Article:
The verdict in the Duffy case is expected next month.

COURTNEY CAMPBELL / FREE PRESS FILES</p><p>Senator Sharon Carstairs </p>

COURTNEY CAMPBELL / FREE PRESS FILES

Senator Sharon Carstairs

Carstairs is said to owe $7,528 for 61 days she claimed a secondary residence in Ottawa, as well as a trip to Winnipeg the auditor said shouldn't have been allowed as an expense. Like Zimmer, Carstairs wrote in the audit report she had done nothing wrong. She said the Senate had no rules about how many days one had to spend at their primary residence to qualify for secondary-residence claims in Ottawa. Ferguson said Carstairs did not spend enough time in Manitoba to warrant referring to it as her primary home.

Initially, Carstairs decided to take the situation to the Senate's offered binding-arbitration process with former Supreme Court justice Ian Binnie, but later backed off and plans to fight the claims she owes the money.

Plett repaid $2,975 of $4,095 identified as faulty claims. He said his office discovered two personal trips had been claimed in error. He owes another $1,120 for three other trips he said were Senate business. He did go to binding arbitration. Binnie has completed his report and it is expected to be made public Monday.

Stratton repaid $59.98 of $5,466 for two trips to Calgary with his wife the auditor said weren't for Senate business. Stratton said one trip was Senate business, and the other he said can be covered off by the savings he gave the Senate by retiring two weeks before he was required to do so. He chose binding arbitration to deal with the money he is still said to owe.

Johnson repaid $22,706, the amount the auditors claimed she falsely charged taxpayers for seven personal trips to Vancouver. Although Johnson said she had done nothing wrong, she said she decided to repay the money to restore honour to the Senate and get on with doing the work she was sent there to do.

Once Binnie’s report is made public, any senators who still owe money — including Carstairs and Zimmer, who did not ask Binnie to arbitrate their cases — will have 30 days to pay.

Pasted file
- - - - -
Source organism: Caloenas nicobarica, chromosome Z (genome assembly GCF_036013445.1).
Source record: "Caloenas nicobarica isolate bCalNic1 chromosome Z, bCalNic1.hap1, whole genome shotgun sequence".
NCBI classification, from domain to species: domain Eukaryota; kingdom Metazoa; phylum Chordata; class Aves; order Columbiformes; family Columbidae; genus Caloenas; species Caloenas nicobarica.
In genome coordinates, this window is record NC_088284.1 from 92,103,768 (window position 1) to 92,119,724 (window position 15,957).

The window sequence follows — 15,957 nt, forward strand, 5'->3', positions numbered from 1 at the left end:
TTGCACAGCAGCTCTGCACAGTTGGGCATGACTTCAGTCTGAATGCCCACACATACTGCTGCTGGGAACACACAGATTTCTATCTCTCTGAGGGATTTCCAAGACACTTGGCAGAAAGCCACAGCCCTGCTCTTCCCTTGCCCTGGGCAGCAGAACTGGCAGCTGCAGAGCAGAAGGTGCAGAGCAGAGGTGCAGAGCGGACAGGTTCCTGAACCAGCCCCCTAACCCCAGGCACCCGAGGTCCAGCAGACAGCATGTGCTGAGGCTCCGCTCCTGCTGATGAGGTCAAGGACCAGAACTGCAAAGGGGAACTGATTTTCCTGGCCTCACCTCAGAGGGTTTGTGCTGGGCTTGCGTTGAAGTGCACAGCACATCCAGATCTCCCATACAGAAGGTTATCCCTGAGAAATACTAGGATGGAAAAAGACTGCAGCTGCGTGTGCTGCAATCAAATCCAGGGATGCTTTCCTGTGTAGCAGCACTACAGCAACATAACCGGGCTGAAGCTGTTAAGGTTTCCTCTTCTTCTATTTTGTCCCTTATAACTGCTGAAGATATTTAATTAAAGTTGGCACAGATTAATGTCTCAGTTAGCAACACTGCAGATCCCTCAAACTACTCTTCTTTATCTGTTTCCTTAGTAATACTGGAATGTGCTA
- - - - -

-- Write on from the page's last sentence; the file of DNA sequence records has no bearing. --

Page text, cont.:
If they don’t, the Senate will take action to recoup the money, including garnishing salaries from sitting senators and taking legal action against those who have left the Senate.

The 30 senators named in Ferguson's audit do not include Duffy, Patrick Brazeau, Pamela Wallin or Mac Harb. Duffy, Brazeau and Wallin were all kicked out of the Conservative caucus after their expense claims were questioned; Duffy and Brazeau have both been charged.

Duffy's trial concluded last month and the verdict is expected April 21. Brazeau's trial has yet to begin. An RCMP investigation into Wallin is ongoing but no charges have been laid.

Harb, a Liberal, left the Senate after questions about his expenses arose, mainly around his claims for a secondary residence. He was also charged with fraud and is awaiting trial.

mia.rabson@freepress.mb.ca

Advertisement

Advertise With Us

You can comment on most stories on The Winnipeg Free Press website. You can also agree or disagree with other comments. All you need to do is be a Winnipeg Free Press print or digital subscriber to join the conversation and give your feedback.

Have Your Say

Have Your Say

Comments are open to The Winnipeg Free Press print or digital subscribers only. why?

Have Your Say

Comments are open to The Winnipeg Free Press Subscribers only. why?

By submitting your comment, you agree to abide by our Community Standards and Moderation Policy. These guidelines were revised effective February 27, 2019. Have a question about our comment forum? Check our frequently asked questions.

Advertisement

Advertise With Us